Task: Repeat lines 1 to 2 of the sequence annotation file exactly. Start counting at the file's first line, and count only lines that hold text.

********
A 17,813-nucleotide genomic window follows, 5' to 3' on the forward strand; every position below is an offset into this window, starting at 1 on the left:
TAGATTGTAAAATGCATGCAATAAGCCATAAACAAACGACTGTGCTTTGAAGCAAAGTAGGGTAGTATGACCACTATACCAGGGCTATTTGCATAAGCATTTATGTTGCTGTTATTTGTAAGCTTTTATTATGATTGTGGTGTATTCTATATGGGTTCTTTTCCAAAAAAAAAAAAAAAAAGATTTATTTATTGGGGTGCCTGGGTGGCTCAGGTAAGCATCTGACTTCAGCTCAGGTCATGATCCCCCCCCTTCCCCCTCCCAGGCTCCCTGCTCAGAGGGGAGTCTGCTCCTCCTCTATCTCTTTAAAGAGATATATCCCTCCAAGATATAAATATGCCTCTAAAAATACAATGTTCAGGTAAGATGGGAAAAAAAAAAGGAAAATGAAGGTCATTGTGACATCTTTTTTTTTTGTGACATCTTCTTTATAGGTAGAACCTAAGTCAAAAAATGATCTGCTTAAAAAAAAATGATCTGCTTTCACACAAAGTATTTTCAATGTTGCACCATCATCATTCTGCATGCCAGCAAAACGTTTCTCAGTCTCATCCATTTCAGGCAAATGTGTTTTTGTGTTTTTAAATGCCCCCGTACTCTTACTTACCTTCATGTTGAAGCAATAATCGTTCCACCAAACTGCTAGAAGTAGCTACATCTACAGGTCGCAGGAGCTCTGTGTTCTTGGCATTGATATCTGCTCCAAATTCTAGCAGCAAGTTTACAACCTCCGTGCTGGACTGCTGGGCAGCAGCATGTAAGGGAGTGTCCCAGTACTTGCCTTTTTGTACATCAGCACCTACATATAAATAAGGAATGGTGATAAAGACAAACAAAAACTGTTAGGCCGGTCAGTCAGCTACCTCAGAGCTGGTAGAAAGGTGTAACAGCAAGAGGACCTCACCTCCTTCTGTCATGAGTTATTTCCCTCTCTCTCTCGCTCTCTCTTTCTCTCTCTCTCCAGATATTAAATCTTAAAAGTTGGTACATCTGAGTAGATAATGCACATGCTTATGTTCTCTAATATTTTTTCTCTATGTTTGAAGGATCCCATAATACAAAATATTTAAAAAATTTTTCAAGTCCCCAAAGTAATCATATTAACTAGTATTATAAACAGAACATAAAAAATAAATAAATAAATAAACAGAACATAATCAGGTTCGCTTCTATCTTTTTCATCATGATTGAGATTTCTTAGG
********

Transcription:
A 17,813-nucleotide genomic window follows, 5' to 3' on the forward strand; every position below is an offset into this window, starting at 1 on the left:
TAGATTGTAAAATGCATGCAATAAGCCATAAACAAACGACTGTGCTTTGAAGCAAAGTAGGGTAGTATGACCACTATACCAGGGCTATTTGCATAAGCATTTATGTTGCTGTTATTTGTAAGCTTTTATTATGATTGTGGTGTATTCTATATGGGTTCTTTTCCAAAAAAAAAAAAAAAAAGATTTATTTATTGGGGTGCCTGGGTGGCTCAGGTAAGCATCTGACTTCAGCTCAGGTCATGATCCCCCCCCTTCCCCCTCCCAGGCTCCCTGCTCAGAGGGGAGTCTGCTCCTCCTCTATCTCTTTAAAGAGATATATCCCTCCAAGATATAAATATGCCTCTAAAAATACAATGTTCAGGTAAGATGGGAAAAAAAAAAGGAAAATGAAGGTCATTGTGACATCTTTTTTTTTTGTGACATCTTCTTTATAGGTAGAACCTAAGTCAAAAAATGATCTGCTTAAAAAAAAATGATCTGCTTTCACACAAAGTATTTTCAATGTTGCACCATCATCATTCTGCATGCCAGCAAAACGTTTCTCAGTCTCATCCATTTCAGGCAAATGTGTTTTTGTGTTTTTAAATGCCCCCGTACTCTTACTTACCTTCATGTTGAAGCAATAATCGTTCCACCAAACTGCTAGAAGTAGCTACATCTACAGGTCGCAGGAGCTCTGTGTTCTTGGCATTGATATCTGCTCCAAATTCTAGCAGCAAGTTTACAACCTCCGTGCTGGACTGCTGGGCAGCAGCATGTAAGGGAGTGTCCCAGTACTTGCCTTTTTGTACATCAGCACCTACATATAAATAAGGAATGGTGATAAAGACAAACAAAAACTGTTAGGCCGGTCAGTCAGCTACCTCAGAGCTGGTAGAAAGGTGTAACAGCAAGAGGACCTCACCTCCTTCTGTCATGAGTTATTTCCCTCTCTCTCTCGCTCTCTCTTTCTCTCTCTCTCCAGATATTAAATCTTAAAAGTTGGTACATCTGAGTAGATAATGCACATGCTTATGTTCTCTAATATTTTTTCTCTATGTTTGAAGGATCCCATAATACAAAATATTTAAAAAATTTTTCAAGTCCCCAAAGTAATCATATTAACTAGTATTATAAACAGAACATAAAAAATAAATAAATAAATAAACAGAACATAATCAGGTTCGCTTCTATCTTTTTCATCATGATTGAGATTTCTTAGG